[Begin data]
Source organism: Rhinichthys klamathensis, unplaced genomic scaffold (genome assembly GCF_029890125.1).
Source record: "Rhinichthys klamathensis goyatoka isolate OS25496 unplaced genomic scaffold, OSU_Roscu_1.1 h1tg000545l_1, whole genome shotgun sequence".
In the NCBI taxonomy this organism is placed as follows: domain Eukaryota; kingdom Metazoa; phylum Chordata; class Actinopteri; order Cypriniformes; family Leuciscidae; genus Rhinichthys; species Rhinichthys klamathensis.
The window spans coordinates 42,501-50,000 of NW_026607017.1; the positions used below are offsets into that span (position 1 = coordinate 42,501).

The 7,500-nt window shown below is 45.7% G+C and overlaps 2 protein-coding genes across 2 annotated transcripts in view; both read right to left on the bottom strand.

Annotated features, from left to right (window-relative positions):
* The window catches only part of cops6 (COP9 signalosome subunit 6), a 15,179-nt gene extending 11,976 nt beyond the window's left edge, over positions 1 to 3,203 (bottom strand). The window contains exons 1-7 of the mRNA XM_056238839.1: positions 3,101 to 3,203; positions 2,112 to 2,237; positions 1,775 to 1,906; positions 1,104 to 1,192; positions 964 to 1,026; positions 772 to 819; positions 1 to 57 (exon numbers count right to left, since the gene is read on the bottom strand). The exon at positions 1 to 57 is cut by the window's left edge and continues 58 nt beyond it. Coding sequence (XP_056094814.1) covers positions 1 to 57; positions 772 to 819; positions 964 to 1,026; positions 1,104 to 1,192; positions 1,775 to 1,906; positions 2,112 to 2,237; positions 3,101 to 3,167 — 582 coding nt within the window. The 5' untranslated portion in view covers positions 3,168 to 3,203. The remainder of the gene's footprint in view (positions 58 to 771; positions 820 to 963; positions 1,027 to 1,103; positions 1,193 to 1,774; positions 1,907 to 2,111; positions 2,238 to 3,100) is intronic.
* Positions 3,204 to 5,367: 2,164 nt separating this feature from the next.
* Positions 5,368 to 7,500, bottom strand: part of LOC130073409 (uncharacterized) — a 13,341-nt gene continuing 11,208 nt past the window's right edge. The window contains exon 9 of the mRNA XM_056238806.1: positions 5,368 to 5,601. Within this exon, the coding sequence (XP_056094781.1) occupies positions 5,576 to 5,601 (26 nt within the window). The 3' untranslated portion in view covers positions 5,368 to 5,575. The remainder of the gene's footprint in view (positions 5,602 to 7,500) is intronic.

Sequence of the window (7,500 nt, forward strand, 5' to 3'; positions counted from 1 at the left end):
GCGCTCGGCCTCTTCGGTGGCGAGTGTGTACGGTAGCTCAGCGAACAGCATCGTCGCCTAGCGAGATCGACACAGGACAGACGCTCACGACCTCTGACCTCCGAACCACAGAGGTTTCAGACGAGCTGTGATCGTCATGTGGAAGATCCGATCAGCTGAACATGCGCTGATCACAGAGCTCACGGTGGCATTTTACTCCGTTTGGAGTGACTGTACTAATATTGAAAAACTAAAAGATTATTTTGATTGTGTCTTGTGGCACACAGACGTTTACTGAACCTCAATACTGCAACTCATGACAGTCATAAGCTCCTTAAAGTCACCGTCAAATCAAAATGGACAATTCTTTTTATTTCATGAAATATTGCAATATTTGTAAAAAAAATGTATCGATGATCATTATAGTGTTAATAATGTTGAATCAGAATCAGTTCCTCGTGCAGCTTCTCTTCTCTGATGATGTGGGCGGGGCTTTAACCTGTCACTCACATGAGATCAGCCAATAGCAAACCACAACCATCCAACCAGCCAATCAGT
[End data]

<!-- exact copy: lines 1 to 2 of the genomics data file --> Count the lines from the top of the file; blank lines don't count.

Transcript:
Source organism: Rhinichthys klamathensis, unplaced genomic scaffold (genome assembly GCF_029890125.1).
Source record: "Rhinichthys klamathensis goyatoka isolate OS25496 unplaced genomic scaffold, OSU_Roscu_1.1 h1tg000545l_1, whole genome shotgun sequence".